Heat management of high-temperature processes is becoming increasingly important regarding increased product requirements and more energy-efficient manufacturing processes. Today, it is mostly carried out with Finite-Elements (FE) methods. For heat management, it is expected that all relevant material data is available for the selected high-temperature materials. These are, in particular, the thermal material properties, including thermal conductivity, heat capacity, temperature conductivity and emissivity. To estimate the service life of high-temperature materials, mechanical material properties such as high-temperature stability, material fatigue, elasticity and creep behavior are also relevant. Thermomechanical properties such as thermal shock and thermal shock resistance as well as chemical properties such as corrosion resistance are important as well.
While the room temperature characteristics of many materials are known or can be determined relatively easily, hardly any FE-compatible data is available for higher temperatures. The determination of defined and representative measuring conditions, such as temperature homogeneity and furnace atmosphere, is difficult in determining the high-temperature characteristic values. There often are undesirable interactions between the measuring equipment, the measuring furnace and the sample material. Many high-temperature materials are characterized by a coarse microstructure. In order to obtain representative measurement data, large measuring volumes of 10 to 100 cm³ are necessary. Conventional thermal analysis methods are not designed for this kind of sample dimensions. Practical procedures with large measuring volumes, on the other hand, frequently provide parameters which are suitable for a comparison of different materials which have been measured under the same conditions. However, they are not suitable for the derivation of physically defined material properties: Example of thermal shock tests according to DIN EN 993-11.
In order to circumvent such obstacles and limitations, the Fraunhofer-Center HTL has been developing special ThermoOptical measurement systems (TOM) for more than two decades and is qualifying these devices for high-temperature measurements. The HTL is certified according to ISO 9001: 2015. Sample volumes of 10 to 100 cm³ are preferably used n the TOM devices. The measuring furnaces are designed for homogeneous temperatures and controlled atmospheres. The high-temperature measurements are preferably carried out in a non-contact manner in order to minimize interactions with the sample. The interpretation of the high-temperature measurements and the evaluation of the measured data are often carried out at the HTL using FE methods or specially developed algorithms to improve the meaningfulness and accuracy of the methods. Three recently developed TOM systems - TOM_wave, TOM_air and TOM_chem - represent the spectrum of measurement possibilities at the HTL:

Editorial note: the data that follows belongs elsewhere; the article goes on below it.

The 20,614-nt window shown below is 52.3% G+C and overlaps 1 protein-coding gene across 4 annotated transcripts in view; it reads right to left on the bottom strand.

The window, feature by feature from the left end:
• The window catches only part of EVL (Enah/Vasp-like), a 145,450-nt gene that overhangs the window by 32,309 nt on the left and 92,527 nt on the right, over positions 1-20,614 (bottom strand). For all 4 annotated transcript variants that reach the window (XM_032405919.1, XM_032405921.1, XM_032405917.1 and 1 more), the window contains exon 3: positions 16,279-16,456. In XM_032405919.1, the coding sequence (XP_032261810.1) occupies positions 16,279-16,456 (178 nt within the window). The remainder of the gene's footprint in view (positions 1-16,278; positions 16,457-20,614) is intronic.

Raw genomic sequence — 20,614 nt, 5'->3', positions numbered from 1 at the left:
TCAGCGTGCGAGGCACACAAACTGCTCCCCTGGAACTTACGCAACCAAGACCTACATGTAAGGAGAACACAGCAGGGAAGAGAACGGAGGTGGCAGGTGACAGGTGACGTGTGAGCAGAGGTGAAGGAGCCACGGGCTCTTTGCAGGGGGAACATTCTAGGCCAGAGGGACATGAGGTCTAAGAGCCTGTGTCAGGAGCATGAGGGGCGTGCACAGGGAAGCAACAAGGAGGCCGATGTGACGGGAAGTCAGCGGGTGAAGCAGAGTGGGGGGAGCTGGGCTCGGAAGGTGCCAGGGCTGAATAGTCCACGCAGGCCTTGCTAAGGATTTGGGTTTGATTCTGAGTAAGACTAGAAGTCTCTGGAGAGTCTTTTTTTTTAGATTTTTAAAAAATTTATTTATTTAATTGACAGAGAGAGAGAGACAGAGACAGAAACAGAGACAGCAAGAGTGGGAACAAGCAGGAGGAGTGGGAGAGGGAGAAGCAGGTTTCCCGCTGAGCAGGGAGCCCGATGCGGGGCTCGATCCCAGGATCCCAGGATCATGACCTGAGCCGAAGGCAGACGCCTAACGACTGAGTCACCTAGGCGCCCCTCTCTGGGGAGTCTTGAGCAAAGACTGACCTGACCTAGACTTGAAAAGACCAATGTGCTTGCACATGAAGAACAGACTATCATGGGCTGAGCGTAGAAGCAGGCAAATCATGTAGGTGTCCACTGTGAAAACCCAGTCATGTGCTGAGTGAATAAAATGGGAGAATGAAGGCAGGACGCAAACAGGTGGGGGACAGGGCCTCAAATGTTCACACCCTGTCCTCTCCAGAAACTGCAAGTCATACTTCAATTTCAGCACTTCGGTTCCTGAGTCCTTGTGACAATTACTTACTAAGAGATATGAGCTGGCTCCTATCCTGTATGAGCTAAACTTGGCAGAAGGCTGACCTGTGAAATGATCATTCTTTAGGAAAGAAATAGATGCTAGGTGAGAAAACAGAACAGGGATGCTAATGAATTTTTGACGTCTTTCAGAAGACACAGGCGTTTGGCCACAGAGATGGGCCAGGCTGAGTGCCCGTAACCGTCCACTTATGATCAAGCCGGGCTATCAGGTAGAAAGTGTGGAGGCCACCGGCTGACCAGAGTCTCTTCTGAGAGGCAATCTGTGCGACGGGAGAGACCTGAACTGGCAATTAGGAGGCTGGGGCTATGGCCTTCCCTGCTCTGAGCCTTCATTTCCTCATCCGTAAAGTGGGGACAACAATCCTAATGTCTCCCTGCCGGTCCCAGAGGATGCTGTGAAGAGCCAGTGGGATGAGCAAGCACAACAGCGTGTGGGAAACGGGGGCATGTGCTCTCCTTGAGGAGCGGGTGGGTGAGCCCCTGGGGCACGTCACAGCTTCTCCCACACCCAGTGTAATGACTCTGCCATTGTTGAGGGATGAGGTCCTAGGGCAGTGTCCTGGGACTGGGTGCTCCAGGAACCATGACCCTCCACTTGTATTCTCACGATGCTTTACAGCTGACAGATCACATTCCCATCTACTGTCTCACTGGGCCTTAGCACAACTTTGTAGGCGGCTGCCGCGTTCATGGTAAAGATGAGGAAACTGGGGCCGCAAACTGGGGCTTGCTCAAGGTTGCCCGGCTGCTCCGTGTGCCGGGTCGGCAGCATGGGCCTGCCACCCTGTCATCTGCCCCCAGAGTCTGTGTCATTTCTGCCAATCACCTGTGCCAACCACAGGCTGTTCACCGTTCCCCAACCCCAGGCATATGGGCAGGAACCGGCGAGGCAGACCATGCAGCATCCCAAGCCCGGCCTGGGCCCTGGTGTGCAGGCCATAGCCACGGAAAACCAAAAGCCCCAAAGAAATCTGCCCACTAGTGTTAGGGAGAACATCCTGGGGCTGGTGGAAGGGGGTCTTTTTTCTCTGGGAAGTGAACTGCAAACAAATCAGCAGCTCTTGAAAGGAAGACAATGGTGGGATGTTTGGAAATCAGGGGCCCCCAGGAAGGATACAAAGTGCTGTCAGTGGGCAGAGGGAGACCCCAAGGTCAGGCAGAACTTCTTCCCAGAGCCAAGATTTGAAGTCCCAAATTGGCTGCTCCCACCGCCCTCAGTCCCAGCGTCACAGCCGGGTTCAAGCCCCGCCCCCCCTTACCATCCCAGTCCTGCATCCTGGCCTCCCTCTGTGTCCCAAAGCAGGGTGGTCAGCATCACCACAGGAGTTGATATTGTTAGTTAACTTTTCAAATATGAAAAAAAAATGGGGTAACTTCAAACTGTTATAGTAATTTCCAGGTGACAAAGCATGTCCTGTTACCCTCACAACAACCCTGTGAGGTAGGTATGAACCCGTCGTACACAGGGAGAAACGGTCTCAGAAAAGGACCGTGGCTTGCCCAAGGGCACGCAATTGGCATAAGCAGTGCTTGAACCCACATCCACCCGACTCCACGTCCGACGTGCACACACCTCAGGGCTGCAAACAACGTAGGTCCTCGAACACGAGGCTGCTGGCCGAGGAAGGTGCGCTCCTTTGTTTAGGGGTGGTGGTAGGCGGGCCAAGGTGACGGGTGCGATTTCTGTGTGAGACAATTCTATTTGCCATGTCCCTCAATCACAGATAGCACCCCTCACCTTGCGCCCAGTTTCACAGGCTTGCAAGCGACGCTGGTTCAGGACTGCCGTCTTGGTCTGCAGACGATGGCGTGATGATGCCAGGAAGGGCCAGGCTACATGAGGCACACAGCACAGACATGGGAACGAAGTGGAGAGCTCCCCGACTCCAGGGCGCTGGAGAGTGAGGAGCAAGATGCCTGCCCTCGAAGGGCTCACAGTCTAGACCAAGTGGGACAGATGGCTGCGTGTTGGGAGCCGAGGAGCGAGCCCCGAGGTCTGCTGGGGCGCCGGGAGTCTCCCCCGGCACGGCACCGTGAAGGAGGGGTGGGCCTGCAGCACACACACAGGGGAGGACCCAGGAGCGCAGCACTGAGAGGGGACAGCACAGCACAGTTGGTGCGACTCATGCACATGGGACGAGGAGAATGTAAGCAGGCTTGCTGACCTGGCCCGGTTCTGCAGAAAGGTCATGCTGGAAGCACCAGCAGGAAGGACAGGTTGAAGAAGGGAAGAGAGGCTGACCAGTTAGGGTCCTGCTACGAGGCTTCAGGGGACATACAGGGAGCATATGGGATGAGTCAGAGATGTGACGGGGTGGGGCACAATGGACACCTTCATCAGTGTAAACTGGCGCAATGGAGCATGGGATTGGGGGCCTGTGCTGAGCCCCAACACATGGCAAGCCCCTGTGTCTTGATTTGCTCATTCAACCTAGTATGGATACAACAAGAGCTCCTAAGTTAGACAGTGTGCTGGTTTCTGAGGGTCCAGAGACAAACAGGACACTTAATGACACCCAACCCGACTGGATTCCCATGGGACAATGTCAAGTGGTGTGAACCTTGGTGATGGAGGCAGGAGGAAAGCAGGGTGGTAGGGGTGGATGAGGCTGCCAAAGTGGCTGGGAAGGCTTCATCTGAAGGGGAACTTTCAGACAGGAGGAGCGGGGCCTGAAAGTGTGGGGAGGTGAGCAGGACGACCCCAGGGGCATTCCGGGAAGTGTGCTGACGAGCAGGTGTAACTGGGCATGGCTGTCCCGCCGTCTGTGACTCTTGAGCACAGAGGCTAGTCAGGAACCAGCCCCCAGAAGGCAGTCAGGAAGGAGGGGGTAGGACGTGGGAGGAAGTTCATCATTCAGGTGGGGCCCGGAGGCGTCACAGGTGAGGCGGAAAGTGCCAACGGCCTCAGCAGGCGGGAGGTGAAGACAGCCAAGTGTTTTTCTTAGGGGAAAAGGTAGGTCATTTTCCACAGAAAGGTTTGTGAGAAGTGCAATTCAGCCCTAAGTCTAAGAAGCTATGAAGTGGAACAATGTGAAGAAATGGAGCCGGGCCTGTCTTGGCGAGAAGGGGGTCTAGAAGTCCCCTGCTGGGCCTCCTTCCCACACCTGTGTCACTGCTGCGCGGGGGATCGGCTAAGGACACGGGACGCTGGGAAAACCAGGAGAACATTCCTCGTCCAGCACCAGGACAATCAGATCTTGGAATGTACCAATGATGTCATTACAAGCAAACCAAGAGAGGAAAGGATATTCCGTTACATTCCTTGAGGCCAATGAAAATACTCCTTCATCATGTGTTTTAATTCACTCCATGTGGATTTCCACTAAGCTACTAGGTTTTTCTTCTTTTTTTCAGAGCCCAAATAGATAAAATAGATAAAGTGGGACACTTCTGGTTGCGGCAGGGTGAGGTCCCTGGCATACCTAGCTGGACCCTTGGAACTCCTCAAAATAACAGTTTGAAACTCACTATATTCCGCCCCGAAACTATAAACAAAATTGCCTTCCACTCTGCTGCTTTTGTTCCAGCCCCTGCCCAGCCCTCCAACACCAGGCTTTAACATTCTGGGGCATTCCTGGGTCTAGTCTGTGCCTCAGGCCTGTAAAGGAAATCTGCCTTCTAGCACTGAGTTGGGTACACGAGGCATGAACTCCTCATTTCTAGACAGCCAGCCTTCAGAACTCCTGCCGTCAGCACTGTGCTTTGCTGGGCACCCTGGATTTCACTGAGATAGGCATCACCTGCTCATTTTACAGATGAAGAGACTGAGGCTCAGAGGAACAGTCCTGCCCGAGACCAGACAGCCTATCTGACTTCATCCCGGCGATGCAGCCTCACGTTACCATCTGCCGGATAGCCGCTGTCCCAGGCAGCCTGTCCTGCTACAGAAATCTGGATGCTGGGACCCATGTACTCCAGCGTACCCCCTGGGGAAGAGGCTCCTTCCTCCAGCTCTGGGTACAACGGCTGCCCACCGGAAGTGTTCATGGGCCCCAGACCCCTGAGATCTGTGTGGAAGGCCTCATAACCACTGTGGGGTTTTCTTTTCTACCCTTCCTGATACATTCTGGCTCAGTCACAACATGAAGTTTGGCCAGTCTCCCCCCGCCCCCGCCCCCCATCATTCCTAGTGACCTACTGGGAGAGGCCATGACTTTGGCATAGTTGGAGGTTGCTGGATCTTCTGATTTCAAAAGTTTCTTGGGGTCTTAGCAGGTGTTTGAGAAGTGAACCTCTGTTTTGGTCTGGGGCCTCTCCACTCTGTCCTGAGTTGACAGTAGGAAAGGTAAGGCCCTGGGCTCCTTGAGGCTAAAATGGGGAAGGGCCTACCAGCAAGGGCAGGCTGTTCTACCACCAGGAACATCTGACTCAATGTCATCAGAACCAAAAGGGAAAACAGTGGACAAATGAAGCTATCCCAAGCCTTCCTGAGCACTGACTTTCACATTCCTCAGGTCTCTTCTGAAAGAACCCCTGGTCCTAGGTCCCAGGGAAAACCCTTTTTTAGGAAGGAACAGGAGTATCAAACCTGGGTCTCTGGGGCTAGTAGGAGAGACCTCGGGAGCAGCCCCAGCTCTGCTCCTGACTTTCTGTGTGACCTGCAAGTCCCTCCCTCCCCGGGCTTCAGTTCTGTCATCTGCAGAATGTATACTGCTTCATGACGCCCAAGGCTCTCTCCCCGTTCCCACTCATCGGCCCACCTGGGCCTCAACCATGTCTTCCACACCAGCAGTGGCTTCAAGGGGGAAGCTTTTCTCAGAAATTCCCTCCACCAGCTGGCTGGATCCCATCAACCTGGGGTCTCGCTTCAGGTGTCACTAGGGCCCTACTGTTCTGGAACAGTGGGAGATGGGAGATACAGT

ThermoOptical Measurement system TOM_wave
TOM_wave is equipped with a gas-tight water-cooled measuring furnace with a maximum temperature of 1750 °C and can be operated with different atmospheres. TOM_wave is equipped with a gas-tight water-cooled measuring furnace with a maximum temperature of 1750 °C and can be operated with different atmospheres. The samples used are disk-shaped with a diameter of up to 35 mm and a thickness of up to 20 mm. With a defined furnace temperature, the samples can be heated with powerful CO2 lasers on one or both sides. One-sided sample heating is used for a specially developed laser flash method for determining the temperature conductivity. The CO2 laser radiation is absorbed directly at the sample surface, unlike the radiation of conventionally used lasers. The heating of the material is recorded on the back of the sample with a long-wave pyrometer. In this way, any contact with the sample material and also a coating of the samples can be avoided. The heat distribution after the laser radiation is adapted to the measured data using inverse FE simulations. In this way, sample volumes unusually large for laser flash measurements can be taken into account. An automatic sample changer ensures efficient generation of representative high-temperature measurement data. The FE simulation also allows a determination of the heat capacity from the heating and cooling curves after laser radiation. One-sided laser heating can also be used to excite the self-oscillations of the samples. These are measured acoustically, so that the modulus of elasticity and the damping behavior can be determined. Two-sided heating of the samples is used to determine the thermal shock and thermal cycling behavior. The samples can be heated by the laser in a controlled manner from the set oven temperature by more than 1000 K within seconds. Any damage to the samples is recorded acoustically. The spectral emissivity of the samples is measured with an IR spectrometer in the wavelength range from 0.9 μm to 28 μm.